Walking through the exhibit, we learn of Balenciaga's many design milestones, more through explanatory notes than garments, leaving those less informed spatially guessing. He continued his figurative abstractions with the sweeping taffeta harem balloon dress of 1950, later developing into the balloon jacket of 1953, a spherical sleeveless bodice from which the head floated above. In 1955, he would reveal the tunic silhouette, a chemise-style tubular dress. Built as an elongated unfitted sleeveless bodice, its body gathered at a bias-rolled stand-away collar and was sewn into a dropped waistline forming a calf-length skirt.

Cristóbal Balenciaga, <em>tunic dress</em> (1955).
Cristóbal Balenciaga, tunic dress (1955).

Dramatising this line ever further, Balenciaga debuted the infamous sack dress of 1957. In one of its iterations, the silhouette was cut in wide curved lines that tapered slightly below the knee. Unadjusted by darts or belts, it hung with certainty from the shoulders, enveloping the body to create unprecedented space between garment and body, with its unknown figure regarded as profane yet utterly precipitating the mass-produced shift dress of the 1960s. The following year, the lampshade or babydoll silhouette was revealed, a lightweight fluted trapezoid dress with a low waist and flounced skirt. And so the list goes on (my personal favourite being the 1960 amphora line!)… In fact, decades before Rei Kawakubo's 1997 masterstroke Body meets Dress, Dress meets Body, Balenciaga had already exhausted half a career interrogating the strange aberration between garment and body.

Cristóbal Balenciaga, <em>sack dress</em> (1958).
Cristóbal Balenciaga, sack dress (1958).

How then might one exhibition represent such hefty hermeneutics? First of all, there is serious scepticism towards this mode of bought-in blockbuster, and for good reason. Although the escalation in worldwide fashion blockbusters expose the public's keen interest for the genre (in 2014 the National Gallery of Victoria became the ninth leg for Jean-Paul Gautier's retrospective as part of an international twelve-stop museum circuit), these touring hagiographies simultaneously thwart curatorial exploration and critical response. As fashion Professor Peter McNeil has written, “The reality within museums– in Australia at least– is that the curatorial commitment to sartorial fashions has declined– not been buoyed– in recent years,”, suggesting that the increased dedication to the blockbuster's triumphalism has outweighed the need to build both “collections and the careers of curators”. Under the directorship of Karen Quinlan and now Jessica Bridgfoot, Bendigo Art Gallery offers a possible alternative to this narrative. For if museums aspire to be assemblies of market interactions, then at least pessimistically it's productive to reroute such a blockbuster to this regional town.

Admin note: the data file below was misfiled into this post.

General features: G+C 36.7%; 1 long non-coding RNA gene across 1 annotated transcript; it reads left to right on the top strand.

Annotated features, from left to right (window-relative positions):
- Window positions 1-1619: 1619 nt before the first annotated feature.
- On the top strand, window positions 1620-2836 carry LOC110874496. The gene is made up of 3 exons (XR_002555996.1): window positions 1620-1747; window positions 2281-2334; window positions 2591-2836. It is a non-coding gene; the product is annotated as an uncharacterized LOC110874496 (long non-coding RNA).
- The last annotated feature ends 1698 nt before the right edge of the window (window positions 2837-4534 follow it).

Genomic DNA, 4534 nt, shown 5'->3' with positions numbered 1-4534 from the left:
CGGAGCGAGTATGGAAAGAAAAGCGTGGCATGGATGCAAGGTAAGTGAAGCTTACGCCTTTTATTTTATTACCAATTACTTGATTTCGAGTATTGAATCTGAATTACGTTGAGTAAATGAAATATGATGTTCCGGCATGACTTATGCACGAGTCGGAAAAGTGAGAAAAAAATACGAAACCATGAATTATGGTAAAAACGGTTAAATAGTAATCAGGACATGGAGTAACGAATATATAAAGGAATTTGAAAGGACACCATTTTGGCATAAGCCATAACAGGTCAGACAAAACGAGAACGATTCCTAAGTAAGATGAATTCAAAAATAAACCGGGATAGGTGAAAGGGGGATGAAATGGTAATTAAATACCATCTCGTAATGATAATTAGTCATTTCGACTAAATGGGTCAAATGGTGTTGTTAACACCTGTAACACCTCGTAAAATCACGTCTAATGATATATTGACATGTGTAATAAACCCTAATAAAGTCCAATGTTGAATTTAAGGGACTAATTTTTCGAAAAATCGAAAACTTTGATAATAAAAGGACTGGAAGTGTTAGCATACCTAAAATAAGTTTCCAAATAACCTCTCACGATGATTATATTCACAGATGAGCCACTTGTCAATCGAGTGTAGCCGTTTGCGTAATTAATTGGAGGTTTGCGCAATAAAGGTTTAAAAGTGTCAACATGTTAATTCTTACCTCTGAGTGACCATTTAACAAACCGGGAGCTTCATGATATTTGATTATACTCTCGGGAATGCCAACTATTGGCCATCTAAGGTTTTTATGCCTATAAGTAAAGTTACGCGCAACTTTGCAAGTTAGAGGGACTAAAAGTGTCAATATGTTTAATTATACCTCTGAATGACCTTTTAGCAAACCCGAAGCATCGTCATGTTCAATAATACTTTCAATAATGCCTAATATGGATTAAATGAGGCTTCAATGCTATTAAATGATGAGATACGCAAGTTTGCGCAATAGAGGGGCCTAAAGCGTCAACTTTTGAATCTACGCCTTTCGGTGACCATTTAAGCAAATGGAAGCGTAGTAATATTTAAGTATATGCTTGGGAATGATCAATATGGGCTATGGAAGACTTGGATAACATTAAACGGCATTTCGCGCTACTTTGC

However, more than just providing key economic stimulus for Bendigo, the gallery's shows generate unique community dialogue and exposure with the work, and because of its smaller scale and strictures could hopefully even spark new curatorial experimentation unexplored by goliaths like the V&A or NGV.

Cristóbal Balenciaga, <em>evening gown and cape</em> (1967).
Cristóbal Balenciaga, evening gown and cape (1967).